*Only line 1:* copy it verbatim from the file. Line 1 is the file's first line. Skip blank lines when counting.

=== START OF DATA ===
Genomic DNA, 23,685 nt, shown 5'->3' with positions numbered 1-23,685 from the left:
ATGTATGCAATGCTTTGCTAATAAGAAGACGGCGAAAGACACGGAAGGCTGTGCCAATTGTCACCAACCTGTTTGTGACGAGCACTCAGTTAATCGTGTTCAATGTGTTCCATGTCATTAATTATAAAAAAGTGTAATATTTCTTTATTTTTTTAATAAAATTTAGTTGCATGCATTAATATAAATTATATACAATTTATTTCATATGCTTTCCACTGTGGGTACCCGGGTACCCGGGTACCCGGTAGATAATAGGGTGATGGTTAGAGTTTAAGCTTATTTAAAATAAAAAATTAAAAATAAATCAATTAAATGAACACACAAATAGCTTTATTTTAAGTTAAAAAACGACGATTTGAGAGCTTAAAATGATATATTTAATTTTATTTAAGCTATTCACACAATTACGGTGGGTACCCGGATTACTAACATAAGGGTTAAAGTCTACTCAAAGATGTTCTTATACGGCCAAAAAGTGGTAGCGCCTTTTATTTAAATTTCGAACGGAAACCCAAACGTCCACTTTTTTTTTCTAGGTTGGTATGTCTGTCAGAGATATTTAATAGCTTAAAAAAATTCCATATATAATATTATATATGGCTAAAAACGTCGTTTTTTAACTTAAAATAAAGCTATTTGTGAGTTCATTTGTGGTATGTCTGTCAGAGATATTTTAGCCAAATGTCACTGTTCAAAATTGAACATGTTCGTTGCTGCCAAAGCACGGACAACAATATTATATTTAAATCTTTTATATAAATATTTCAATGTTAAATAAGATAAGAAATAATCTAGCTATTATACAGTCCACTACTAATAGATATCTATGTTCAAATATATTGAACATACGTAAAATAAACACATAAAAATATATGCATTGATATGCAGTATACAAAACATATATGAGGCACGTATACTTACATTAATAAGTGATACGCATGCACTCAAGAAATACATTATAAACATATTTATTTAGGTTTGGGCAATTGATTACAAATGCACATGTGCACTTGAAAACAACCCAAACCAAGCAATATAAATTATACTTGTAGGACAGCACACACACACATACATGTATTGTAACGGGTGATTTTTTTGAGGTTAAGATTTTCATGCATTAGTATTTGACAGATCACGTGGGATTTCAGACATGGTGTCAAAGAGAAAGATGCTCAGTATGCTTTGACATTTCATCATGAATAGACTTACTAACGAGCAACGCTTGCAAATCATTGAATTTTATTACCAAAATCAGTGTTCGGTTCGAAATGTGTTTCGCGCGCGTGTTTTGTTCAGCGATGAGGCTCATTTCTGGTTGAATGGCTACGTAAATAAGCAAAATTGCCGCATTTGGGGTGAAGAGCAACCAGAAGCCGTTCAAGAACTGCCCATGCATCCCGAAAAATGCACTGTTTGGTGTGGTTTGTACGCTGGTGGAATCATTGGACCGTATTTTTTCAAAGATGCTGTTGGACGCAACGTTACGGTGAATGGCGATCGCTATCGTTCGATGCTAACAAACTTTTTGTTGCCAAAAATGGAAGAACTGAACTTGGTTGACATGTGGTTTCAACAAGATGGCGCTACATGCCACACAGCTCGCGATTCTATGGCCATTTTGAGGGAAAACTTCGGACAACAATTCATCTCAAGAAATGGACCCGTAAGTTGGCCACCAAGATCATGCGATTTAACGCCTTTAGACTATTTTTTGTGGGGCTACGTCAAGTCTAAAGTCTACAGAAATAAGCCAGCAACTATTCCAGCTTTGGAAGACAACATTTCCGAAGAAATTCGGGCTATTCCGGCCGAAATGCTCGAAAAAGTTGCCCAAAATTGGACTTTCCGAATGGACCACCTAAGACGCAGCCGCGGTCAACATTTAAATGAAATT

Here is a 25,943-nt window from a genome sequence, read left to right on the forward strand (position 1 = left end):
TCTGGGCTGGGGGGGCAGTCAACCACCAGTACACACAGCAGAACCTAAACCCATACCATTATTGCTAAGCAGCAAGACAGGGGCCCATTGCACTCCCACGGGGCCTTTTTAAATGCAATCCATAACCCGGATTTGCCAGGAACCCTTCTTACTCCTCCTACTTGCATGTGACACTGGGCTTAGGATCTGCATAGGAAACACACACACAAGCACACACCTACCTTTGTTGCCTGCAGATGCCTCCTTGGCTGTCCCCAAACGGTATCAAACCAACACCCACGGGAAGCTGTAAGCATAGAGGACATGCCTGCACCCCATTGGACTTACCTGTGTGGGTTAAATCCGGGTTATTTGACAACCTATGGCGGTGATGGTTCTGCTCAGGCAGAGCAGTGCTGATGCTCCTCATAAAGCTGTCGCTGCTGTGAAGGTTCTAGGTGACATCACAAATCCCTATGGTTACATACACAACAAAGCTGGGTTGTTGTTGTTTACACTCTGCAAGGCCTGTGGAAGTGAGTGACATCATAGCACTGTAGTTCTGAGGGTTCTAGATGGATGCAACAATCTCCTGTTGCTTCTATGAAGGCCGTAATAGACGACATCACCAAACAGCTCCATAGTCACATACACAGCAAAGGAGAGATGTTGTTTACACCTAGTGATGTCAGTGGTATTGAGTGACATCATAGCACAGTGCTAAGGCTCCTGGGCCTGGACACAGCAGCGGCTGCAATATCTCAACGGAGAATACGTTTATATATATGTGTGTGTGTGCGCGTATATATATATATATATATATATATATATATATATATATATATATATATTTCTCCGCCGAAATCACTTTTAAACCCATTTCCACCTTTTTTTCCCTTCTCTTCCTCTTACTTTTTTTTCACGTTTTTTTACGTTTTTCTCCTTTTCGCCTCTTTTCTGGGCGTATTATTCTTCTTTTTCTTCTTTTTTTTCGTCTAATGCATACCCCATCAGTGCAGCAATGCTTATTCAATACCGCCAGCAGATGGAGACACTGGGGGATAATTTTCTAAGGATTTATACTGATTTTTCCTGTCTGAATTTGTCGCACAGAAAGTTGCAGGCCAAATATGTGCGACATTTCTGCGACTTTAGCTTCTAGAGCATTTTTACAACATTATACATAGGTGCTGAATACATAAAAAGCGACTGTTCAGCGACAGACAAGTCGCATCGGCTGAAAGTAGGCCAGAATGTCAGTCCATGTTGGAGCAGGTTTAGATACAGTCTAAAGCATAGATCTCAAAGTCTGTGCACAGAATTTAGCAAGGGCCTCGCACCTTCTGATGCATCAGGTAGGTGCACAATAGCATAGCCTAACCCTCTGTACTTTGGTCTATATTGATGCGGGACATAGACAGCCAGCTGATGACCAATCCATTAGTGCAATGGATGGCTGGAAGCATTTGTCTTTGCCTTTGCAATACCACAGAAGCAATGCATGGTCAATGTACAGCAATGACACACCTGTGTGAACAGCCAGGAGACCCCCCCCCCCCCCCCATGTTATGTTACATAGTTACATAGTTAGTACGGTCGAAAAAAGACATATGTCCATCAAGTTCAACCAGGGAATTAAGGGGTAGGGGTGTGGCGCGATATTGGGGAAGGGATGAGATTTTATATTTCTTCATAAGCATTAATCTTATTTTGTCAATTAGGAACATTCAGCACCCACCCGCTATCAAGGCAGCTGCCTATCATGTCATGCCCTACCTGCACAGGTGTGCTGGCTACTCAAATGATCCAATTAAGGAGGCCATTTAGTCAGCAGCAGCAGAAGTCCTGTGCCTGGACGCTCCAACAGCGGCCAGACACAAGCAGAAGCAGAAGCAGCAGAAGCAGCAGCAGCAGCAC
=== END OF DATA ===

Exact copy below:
Genomic DNA, 23,685 nt, shown 5'->3' with positions numbered 1-23,685 from the left: